Ipswich Icons: Prefabs were just one of the emergency solutions to a post-war housing shortage in Suffolk
- Credit: Archant
The Royal Exchange in London was built in 1567 and ‘opened’ by Queen Elizabeth on January 23, 1571. Fairly obviously it is not a pre fabricated building, or is it?
The roof was constructed from oak trees felled on Sir Thomas Gresham’s estate at Ringshall, Suffolk and sawn, where they fell, into usable timber. The joints where then cut by Suffolk craftsmen and the pieces assembled, marked and then taken apart for transportation to London. A prefabricated timber framed roof structure.
Unfortunately the Royal Exchange has suffered from two major fires since the mid 16th Century, the original roof long lost to the flames but the technique of prefabricating buildings continues.
Prefabs came into their own immediately after the Second World War, when the returning service personnel needed accommodation, and needed it quickly. One of the key builders of prefabs was the aircraft industry. A large number of factories had been geared up for aircraft production during the war effort and they were able to turn their hand to mass producing housing, typically aluminium bungalows but also two storey steel framed dwellings.
The Temporary Housing Programme
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In 1942 the immediate threat of invasion had passed and so attention turned to the possibility of post-war housing, even at that stage it was estimated that some 3 to 4 million new homes would be required. The pressure was on the Government (even though housing was a local authority responsibility) thus it was the Government that decided and promoted prefabs.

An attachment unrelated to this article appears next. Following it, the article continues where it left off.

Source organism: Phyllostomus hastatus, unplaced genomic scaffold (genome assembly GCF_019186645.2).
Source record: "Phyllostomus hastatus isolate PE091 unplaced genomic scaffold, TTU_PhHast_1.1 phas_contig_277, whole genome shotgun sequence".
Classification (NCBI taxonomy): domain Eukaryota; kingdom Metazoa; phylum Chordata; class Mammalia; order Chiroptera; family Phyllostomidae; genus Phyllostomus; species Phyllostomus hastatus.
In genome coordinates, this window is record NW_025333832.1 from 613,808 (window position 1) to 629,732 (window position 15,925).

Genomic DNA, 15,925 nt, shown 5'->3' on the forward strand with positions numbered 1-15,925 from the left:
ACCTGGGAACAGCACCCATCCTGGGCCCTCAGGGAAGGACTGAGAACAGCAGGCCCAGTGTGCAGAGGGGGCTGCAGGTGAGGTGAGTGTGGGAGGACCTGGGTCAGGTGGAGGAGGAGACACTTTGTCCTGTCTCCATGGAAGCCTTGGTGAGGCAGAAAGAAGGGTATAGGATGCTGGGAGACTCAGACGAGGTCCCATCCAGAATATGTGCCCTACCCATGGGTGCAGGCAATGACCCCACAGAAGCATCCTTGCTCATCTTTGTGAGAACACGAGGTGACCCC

In 1944 prime minister Winston Churchill announced the commencement of a Ministry of Works emergency temporary, factory-made housing programme.
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• Emergency – immediately after the war there was a lack of skilled building workers.
• Temporary – to persuade the public to accept lightweight (instant) construction.
• Factory – made by selected manufacturers (some of whom also erected the prefabs).
However, the passing of time confirmed that the majority of prefabs were not temporary but were to last typically 40 to 50 years.
Churchill’s temporary housing programme of 156,000 homes were built between 1945 and 1949. Designed to last 10 or 15 years, a surprising number remain today, including those in Inverness Road, Ipswich.
The term prefab encompasses a range of different construction methods from homes that arrived complete on the back of a truck to system built houses that required the wall infill materials to be added using either local materials or, in some cases asbestos, corrugated steel sheeting or concrete panels.
In Ipswich prefabs were constructed in Bramford Lane and off Sidegate Lane, in a variety of different formats. The 150 bungalows in Inverness Road and Humber Doucy Lane were Tarran Bungalows and have survived for some 65 years.
Tarran Industries of Hull was a private construction company that had been involved in prefabrication since the mid 1930s. Tarran was the contractor for the Quarry Hill flats in Leeds city centre built in 1935, the largest pre-war experiment in prefabrication. During the war Tarran supplied more than 9,000 prefab timber huts to the War Department and by 1943 was exhibiting its single storey concrete mark III model. It had walls of sawdust concrete and a flat roof covered with three layers of bitumen felt. Robert Tarran announced to the press that his company could manufacture 100,000 per year.
Tarran bungalows were framed structures with bolt-on concrete panels.
As an exercise to get the public to accept prefabs as homes in which to live likely residents were invited to contribute to the design process. Asking the public for a contribution was almost unheard of either before or during the war. This was however very much along the lines of ‘you can have it any colour you want as long as it’s black’ ie. you can contribute to the discussion on the number of kitchen cupboards but you’ll still have to live in a prefab!